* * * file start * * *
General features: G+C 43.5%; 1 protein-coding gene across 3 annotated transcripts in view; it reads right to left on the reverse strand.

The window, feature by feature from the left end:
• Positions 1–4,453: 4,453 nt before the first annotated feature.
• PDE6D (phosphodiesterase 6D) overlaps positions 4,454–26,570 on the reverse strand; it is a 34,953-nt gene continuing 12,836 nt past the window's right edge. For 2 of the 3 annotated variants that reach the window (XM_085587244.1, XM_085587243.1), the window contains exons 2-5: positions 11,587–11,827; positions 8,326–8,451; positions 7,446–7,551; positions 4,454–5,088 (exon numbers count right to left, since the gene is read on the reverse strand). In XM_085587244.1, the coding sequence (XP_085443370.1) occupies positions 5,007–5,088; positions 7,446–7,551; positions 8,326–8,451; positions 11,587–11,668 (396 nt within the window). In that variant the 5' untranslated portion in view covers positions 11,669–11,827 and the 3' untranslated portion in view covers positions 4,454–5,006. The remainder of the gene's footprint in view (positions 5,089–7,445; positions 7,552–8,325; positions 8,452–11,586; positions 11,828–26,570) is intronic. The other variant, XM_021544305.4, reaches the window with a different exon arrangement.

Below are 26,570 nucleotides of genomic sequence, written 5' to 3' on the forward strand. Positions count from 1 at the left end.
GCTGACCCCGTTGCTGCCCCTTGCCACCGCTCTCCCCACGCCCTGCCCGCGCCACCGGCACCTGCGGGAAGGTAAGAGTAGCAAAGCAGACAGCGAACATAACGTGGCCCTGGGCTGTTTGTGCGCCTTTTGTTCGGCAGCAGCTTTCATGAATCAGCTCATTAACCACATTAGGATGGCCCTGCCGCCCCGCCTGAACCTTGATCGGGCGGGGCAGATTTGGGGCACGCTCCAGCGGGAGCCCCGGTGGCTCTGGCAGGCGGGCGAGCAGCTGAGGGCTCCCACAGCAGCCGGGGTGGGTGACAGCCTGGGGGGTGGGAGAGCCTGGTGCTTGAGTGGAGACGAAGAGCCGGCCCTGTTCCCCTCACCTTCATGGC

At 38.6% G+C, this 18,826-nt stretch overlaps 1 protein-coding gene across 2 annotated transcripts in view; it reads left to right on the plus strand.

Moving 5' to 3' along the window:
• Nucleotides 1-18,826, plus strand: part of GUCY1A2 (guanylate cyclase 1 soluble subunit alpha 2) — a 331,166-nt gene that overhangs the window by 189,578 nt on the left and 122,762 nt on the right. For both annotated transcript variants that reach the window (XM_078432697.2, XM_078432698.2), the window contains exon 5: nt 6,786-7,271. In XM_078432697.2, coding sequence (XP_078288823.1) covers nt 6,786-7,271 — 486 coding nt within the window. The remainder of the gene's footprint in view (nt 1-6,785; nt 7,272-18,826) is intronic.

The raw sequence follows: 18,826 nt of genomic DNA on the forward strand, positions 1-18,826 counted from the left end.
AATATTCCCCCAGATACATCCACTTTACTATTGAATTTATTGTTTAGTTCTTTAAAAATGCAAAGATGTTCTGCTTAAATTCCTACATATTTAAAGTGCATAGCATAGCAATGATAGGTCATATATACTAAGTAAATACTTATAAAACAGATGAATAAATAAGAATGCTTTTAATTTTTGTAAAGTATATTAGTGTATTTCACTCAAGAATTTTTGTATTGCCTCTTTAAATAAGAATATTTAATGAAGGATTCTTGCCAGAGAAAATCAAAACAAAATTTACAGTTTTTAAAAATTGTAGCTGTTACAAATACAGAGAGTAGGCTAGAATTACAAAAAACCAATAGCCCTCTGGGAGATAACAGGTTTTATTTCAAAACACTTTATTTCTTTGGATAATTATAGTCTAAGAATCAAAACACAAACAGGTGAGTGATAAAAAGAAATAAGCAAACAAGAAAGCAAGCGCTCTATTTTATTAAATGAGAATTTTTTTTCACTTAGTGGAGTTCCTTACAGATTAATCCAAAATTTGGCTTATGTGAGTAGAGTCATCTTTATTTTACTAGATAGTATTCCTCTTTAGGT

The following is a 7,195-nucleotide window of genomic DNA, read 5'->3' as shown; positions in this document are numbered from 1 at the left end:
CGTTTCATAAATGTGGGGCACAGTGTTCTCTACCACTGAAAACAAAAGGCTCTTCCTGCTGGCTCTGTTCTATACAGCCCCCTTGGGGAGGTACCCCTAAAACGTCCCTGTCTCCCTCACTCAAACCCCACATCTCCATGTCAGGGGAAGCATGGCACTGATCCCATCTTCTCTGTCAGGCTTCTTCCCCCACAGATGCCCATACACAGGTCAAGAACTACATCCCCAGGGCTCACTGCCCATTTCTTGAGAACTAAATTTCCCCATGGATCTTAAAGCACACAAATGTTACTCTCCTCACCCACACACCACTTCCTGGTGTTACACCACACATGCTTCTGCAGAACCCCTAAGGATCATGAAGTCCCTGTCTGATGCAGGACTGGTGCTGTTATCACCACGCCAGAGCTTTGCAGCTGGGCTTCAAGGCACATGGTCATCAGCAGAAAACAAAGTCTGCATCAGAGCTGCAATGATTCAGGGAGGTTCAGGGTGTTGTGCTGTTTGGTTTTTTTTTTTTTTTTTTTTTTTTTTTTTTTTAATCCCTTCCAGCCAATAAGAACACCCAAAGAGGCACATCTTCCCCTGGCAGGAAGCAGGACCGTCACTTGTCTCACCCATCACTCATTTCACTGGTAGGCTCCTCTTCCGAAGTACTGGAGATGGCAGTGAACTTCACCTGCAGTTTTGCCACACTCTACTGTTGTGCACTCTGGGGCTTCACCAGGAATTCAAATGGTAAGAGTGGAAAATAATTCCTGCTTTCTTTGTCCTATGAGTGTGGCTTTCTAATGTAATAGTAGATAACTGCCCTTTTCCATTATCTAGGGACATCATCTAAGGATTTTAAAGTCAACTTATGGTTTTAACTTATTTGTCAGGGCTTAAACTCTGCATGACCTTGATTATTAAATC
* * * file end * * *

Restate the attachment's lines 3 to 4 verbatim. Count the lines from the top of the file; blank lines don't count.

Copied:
• Positions 1–4,453: 4,453 nt before the first annotated feature.
• PDE6D (phosphodiesterase 6D) overlaps positions 4,454–26,570 on the reverse strand; it is a 34,953-nt gene continuing 12,836 nt past the window's right edge. For 2 of the 3 annotated variants that reach the window (XM_085587244.1, XM_085587243.1), the window contains exons 2-5: positions 11,587–11,827; positions 8,326–8,451; positions 7,446–7,551; positions 4,454–5,088 (exon numbers count right to left, since the gene is read on the reverse strand). In XM_085587244.1, the coding sequence (XP_085443370.1) occupies positions 5,007–5,088; positions 7,446–7,551; positions 8,326–8,451; positions 11,587–11,668 (396 nt within the window). In that variant the 5' untranslated portion in view covers positions 11,669–11,827 and the 3' untranslated portion in view covers positions 4,454–5,006. The remainder of the gene's footprint in view (positions 5,089–7,445; positions 7,552–8,325; positions 8,452–11,586; positions 11,828–26,570) is intronic. The other variant, XM_021544305.4, reaches the window with a different exon arrangement.